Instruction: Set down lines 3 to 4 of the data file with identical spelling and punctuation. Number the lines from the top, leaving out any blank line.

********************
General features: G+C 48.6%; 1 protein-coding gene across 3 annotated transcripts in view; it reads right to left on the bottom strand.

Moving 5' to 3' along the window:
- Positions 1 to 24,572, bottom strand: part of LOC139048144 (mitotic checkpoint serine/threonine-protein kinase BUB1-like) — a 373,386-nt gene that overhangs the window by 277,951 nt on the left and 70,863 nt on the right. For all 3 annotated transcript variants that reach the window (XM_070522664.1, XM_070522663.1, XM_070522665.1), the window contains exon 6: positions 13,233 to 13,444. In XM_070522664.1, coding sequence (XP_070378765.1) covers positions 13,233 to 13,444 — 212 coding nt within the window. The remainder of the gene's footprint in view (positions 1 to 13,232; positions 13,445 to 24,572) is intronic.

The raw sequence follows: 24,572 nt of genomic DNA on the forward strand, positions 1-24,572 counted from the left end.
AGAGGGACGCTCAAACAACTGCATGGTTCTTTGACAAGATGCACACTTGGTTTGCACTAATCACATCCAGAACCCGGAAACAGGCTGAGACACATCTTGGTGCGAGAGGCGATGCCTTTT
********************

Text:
- Positions 1 to 24,572, bottom strand: part of LOC139048144 (mitotic checkpoint serine/threonine-protein kinase BUB1-like) — a 373,386-nt gene that overhangs the window by 277,951 nt on the left and 70,863 nt on the right. For all 3 annotated transcript variants that reach the window (XM_070522664.1, XM_070522663.1, XM_070522665.1), the window contains exon 6: positions 13,233 to 13,444. In XM_070522664.1, coding sequence (XP_070378765.1) covers positions 13,233 to 13,444 — 212 coding nt within the window. The remainder of the gene's footprint in view (positions 1 to 13,232; positions 13,445 to 24,572) is intronic.

The raw sequence follows: 24,572 nt of genomic DNA on the forward strand, positions 1-24,572 counted from the left end.